In comic book stories reputation counts for less than nothing. It doesn’t matter if you’ve spent seventy years saving the world once a month and twice on Christmas, one grainy photo produced by Evil Geniuses Incorporated will have you on the run from your own allies and government, fighting to prove your innocence, with everything on the line, nothing to lose, and no time to worry about the world’s incredibly short attention span. Likewise, a villain can spend a semi-century trying to kill teenaged superheroes, but shoot one alien and they’re suddenly in charge of the world’s top security organization.

Luckily comic books themselves are defended by slightly longer memories. Every comic auction reflects on both buyer and seller. In the old days the thrill of hunting back issues was soured by slimy sellers listing loose-leafed dog ears as Near Mint, and arguing with customers instead of refunding their money. Now, with online reputations to maintain, a large seller must make sure every comic auction is accurate if they want to have another. An honest good condition is worthy more than a million minted lies, because online reviews mean that the buyers aren’t innocent civilians at the mercy of merchants. Nowadays you know if the buyer can be trusted before finding out for yourself.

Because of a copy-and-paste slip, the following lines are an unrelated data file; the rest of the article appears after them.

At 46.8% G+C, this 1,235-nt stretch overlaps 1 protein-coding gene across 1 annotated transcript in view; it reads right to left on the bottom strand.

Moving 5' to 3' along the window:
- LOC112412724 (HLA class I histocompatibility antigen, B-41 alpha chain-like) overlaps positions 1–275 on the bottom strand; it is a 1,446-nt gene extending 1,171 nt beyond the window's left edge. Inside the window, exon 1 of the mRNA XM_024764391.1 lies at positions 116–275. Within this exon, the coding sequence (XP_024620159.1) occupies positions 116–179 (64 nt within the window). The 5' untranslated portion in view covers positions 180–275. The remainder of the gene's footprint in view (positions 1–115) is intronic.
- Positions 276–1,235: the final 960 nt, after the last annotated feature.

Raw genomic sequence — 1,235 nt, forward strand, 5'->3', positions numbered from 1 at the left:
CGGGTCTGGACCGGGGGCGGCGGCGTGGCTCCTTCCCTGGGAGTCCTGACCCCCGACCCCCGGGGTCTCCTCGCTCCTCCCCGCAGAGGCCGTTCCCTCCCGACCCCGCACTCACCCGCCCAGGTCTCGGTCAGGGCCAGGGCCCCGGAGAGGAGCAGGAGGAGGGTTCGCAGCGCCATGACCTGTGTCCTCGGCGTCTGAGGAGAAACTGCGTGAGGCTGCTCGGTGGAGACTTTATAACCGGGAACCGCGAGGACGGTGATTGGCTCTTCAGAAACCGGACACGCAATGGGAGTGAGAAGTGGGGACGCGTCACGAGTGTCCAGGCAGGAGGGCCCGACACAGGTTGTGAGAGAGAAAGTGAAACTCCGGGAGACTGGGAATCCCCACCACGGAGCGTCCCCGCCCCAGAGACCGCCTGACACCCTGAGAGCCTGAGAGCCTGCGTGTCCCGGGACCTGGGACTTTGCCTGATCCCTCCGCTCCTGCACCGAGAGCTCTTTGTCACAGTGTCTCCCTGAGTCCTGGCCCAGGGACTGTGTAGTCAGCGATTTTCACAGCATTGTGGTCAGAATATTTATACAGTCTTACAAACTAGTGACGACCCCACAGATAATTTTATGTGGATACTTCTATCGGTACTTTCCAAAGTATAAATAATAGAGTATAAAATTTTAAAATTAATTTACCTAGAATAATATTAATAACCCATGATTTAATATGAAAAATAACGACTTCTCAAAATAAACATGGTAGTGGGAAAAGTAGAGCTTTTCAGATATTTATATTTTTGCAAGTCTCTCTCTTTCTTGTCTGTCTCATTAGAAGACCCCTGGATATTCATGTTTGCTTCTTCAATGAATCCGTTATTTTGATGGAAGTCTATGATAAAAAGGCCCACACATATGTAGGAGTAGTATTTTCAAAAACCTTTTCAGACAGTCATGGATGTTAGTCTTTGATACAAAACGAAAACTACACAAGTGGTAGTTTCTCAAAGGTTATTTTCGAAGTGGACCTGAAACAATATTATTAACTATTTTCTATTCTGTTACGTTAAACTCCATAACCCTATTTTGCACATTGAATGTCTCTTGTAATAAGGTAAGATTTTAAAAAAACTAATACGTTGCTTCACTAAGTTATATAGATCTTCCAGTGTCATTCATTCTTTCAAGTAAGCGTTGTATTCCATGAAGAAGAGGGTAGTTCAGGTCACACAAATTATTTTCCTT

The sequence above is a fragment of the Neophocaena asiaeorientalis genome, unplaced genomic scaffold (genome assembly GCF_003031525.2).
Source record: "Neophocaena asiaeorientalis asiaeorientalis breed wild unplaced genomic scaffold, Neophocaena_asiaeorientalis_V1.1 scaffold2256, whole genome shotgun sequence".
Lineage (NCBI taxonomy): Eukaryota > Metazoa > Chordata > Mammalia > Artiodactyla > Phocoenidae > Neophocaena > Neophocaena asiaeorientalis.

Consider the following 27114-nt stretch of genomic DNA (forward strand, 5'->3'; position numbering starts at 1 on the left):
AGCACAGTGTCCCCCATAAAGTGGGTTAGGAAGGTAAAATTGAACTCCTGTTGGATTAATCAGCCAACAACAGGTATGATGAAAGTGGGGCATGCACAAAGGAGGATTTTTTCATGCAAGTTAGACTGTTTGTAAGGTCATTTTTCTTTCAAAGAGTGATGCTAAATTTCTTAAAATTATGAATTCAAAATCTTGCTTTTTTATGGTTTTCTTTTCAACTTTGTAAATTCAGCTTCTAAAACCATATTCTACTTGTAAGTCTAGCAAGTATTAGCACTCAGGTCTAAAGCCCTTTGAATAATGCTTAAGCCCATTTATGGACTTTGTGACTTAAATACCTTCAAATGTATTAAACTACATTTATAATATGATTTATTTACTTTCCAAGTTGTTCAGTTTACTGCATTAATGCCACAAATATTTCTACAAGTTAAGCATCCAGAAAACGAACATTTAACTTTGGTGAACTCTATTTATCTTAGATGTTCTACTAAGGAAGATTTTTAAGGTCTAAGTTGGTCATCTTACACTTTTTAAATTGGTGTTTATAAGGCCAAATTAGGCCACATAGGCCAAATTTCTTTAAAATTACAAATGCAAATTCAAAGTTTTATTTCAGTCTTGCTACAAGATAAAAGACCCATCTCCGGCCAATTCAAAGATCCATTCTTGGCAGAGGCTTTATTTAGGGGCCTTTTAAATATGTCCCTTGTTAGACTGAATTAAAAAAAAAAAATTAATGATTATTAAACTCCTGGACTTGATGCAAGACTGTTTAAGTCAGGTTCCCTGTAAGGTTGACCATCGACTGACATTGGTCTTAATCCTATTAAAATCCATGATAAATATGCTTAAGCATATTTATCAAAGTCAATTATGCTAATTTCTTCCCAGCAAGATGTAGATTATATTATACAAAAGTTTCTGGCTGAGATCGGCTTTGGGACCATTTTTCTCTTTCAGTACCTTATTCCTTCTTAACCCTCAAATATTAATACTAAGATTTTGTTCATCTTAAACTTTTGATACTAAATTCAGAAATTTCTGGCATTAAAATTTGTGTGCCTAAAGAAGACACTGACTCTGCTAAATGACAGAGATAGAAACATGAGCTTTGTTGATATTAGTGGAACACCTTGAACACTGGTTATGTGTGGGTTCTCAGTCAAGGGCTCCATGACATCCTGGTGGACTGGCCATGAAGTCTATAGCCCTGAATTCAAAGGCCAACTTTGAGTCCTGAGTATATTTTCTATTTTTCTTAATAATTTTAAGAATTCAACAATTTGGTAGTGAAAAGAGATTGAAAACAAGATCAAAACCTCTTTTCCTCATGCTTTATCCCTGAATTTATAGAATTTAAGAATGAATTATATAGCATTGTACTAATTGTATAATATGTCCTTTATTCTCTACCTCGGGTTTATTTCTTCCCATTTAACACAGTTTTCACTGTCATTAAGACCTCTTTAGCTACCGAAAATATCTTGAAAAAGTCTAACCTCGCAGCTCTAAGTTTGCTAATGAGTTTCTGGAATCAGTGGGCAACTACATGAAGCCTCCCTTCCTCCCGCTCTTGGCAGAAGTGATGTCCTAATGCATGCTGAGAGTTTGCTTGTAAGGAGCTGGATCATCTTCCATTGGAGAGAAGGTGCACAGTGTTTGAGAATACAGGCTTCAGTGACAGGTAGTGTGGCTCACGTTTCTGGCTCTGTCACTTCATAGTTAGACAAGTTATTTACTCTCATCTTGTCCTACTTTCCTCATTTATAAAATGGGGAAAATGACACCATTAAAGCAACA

Maybe the superheroes should start their own reputation tracking website. Then they could read reviews like “Do not put Doctor Druid in charge of the Avengers – it’ll be embarrassing, ineffective, and he’ll be under enemy mind control the entire time.”

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